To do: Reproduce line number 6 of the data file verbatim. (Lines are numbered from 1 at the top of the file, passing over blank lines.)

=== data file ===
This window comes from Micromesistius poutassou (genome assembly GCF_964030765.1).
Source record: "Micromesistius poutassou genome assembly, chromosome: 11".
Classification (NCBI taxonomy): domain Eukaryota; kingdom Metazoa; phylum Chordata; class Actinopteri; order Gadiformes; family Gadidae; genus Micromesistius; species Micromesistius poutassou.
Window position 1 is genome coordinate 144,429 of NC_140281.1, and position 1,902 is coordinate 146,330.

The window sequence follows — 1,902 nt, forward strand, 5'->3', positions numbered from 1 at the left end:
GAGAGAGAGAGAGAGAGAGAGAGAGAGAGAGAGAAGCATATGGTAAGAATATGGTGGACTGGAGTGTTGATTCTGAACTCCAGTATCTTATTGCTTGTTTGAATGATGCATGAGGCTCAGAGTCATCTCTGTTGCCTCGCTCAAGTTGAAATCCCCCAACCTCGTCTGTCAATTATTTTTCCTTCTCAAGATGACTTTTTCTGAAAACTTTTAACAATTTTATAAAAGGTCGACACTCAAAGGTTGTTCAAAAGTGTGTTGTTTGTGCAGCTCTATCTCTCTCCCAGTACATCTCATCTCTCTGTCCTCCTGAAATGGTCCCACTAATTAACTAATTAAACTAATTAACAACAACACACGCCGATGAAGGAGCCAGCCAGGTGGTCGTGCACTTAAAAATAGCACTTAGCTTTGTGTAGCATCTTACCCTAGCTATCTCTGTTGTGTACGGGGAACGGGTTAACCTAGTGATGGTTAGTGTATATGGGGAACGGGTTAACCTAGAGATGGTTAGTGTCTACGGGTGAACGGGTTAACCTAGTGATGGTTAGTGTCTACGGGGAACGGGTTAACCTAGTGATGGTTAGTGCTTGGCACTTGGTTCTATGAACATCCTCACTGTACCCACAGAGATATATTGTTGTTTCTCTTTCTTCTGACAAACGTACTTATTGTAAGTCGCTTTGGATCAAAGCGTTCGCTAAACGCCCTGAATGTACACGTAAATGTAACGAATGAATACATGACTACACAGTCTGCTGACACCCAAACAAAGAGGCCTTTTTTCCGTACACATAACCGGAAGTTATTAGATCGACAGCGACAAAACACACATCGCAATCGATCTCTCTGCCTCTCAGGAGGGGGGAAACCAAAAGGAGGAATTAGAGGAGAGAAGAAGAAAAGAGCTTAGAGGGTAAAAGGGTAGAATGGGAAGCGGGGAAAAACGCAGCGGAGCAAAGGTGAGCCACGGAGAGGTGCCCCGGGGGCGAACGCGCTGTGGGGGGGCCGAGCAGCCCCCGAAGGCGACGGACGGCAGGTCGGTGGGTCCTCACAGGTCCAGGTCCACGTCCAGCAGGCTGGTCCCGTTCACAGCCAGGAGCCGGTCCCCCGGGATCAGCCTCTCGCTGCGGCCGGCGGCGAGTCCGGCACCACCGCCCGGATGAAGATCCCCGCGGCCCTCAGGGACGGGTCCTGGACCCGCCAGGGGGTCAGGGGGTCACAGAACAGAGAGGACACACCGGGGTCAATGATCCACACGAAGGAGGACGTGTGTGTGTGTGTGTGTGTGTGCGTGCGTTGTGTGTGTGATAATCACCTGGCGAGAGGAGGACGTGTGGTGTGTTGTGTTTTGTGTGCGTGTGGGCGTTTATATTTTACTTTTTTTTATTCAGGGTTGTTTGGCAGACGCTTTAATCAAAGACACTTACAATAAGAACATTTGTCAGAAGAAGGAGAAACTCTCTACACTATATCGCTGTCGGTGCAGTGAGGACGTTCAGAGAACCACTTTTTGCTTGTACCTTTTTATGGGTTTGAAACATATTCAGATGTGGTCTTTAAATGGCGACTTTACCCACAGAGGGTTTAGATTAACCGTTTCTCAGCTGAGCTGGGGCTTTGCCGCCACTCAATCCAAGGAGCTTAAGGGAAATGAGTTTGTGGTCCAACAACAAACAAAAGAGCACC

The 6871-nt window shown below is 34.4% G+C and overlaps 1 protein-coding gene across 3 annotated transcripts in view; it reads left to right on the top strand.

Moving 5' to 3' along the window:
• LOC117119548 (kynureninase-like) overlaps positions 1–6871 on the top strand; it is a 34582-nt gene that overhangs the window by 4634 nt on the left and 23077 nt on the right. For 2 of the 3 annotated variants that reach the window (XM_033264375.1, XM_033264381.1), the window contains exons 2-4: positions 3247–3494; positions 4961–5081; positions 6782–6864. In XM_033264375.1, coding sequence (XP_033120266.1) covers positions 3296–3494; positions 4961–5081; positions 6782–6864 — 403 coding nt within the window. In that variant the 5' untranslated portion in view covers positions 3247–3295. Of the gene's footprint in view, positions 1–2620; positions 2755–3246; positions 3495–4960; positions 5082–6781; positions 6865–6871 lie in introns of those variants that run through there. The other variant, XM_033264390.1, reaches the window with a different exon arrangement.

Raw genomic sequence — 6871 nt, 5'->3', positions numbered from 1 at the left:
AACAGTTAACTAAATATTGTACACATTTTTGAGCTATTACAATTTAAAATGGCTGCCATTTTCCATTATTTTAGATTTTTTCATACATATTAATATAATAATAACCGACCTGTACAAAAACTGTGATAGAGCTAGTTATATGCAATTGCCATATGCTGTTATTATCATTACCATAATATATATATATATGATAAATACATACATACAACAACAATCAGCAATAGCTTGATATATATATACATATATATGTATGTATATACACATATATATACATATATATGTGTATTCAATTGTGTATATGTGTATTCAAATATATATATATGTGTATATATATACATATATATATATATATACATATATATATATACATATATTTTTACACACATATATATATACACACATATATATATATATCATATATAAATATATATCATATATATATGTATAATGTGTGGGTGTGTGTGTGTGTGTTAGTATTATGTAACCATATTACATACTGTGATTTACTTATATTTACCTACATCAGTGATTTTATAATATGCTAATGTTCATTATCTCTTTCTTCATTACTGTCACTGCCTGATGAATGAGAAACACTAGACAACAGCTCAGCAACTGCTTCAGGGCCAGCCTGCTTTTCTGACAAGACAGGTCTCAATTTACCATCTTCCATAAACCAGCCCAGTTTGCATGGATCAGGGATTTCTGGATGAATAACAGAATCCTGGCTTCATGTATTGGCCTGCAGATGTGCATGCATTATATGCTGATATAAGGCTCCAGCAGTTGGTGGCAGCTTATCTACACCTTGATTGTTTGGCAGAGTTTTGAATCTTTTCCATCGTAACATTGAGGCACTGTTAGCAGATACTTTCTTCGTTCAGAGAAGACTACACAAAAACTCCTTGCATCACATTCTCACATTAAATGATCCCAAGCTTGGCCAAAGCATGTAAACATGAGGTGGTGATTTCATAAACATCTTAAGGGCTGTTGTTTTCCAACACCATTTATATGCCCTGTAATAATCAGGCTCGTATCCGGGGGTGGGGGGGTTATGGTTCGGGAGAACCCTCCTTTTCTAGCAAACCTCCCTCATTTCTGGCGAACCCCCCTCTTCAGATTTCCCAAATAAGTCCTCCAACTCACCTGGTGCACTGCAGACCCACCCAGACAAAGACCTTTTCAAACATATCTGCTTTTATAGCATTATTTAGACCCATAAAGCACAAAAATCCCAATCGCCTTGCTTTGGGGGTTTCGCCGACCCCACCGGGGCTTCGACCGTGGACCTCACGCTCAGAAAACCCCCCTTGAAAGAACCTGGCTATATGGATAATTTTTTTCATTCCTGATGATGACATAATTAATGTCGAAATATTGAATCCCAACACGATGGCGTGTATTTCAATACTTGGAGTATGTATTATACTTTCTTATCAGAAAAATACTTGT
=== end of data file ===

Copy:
GAGAGAGAGAGAGAGAGAGAGAGAGAGAGAGAGAAGCATATGGTAAGAATATGGTGGACTGGAGTGTTGATTCTGAACTCCAGTATCTTATTGCTTGTTTGAATGATGCATGAGGCTCAGAGTCATCTCTGTTGCCTCGCTCAAGTTGAAATCCCCCAACCTCGTCTGTCAATTATTTTTCCTTCTCAAGATGACTTTTTCTGAAAACTTTTAACAATTTTATAAAAGGTCGACACTCAAAGGTTGTTCAAAAGTGTGTTGTTTGTGCAGCTCTATCTCTCTCCCAGTACATCTCATCTCTCTGTCCTCCTGAAATGGTCCCACTAATTAACTAATTAAACTAATTAACAACAACACACGCCGATGAAGGAGCCAGCCAGGTGGTCGTGCACTTAAAAATAGCACTTAGCTTTGTGTAGCATCTTACCCTAGCTATCTCTGTTGTGTACGGGGAACGGGTTAACCTAGTGATGGTTAGTGTATATGGGGAACGGGTTAACCTAGAGATGGTTAGTGTCTACGGGTGAACGGGTTAACCTAGTGATGGTTAGTGTCTACGGGGAACGGGTTAACCTAGTGATGGTTAGTGCTTGGCACTTGGTTCTATGAACATCCTCACTGTACCCACAGAGATATATTGTTGTTTCTCTTTCTTCTGACAAACGTACTTATTGTAAGTCGCTTTGGATCAAAGCGTTCGCTAAACGCCCTGAATGTACACGTAAATGTAACGAATGAATACATGACTACACAGTCTGCTGACACCCAAACAAAGAGGCCTTTTTTCCGTACACATAACCGGAAGTTATTAGATCGACAGCGACAAAACACACATCGCAATCGATCTCTCTGCCTCTCAGGAGGGGGGAAACCAAAAGGAGGAATTAGAGGAGAGAAGAAGAAAAGAGCTTAGAGGGTAAAAGGGTAGAATGGGAAGCGGGGAAAAACGCAGCGGAGCAAAGGTGAGCCACGGAGAGGTGCCCCGGGGGCGAACGCGCTGTGGGGGGGCCGAGCAGCCCCCGAAGGCGACGGACGGCAGGTCGGTGGGTCCTCACAGGTCCAGGTCCACGTCCAGCAGGCTGGTCCCGTTCACAGCCAGGAGCCGGTCCCCCGGGATCAGCCTCTCGCTGCGGCCGGCGGCGAGTCCGGCACCACCGCCCGGATGAAGATCCCCGCGGCCCTCAGGGACGGGTCCTGGACCCGCCAGGGGGTCAGGGGGTCACAGAACAGAGAGGACACACCGGGGTCAATGATCCACACGAAGGAGGACGTGTGTGTGTGTGTGTGTGTGTGCGTGCGTTGTGTGTGTGATAATCACCTGGCGAGAGGAGGACGTGTGGTGTGTTGTGTTTTGTGTGCGTGTGGGCGTTTATATTTTACTTTTTTTTATTCAGGGTTGTTTGGCAGACGCTTTAATCAAAGACACTTACAATAAGAACATTTGTCAGAAGAAGGAGAAACTCTCTACACTATATCGCTGTCGGTGCAGTGAGGACGTTCAGAGAACCACTTTTTGCTTGTACCTTTTTATGGGTTTGAAACATATTCAGATGTGGTCTTTAAATGGCGACTTTACCCACAGAGGGTTTAGATTAACCGTTTCTCAGCTGAGCTGGGGCTTTGCCGCCACTCAATCCAAGGAGCTTAAGGGAAATGAGTTTGTGGTCCAACAACAAACAAAAGAGCACC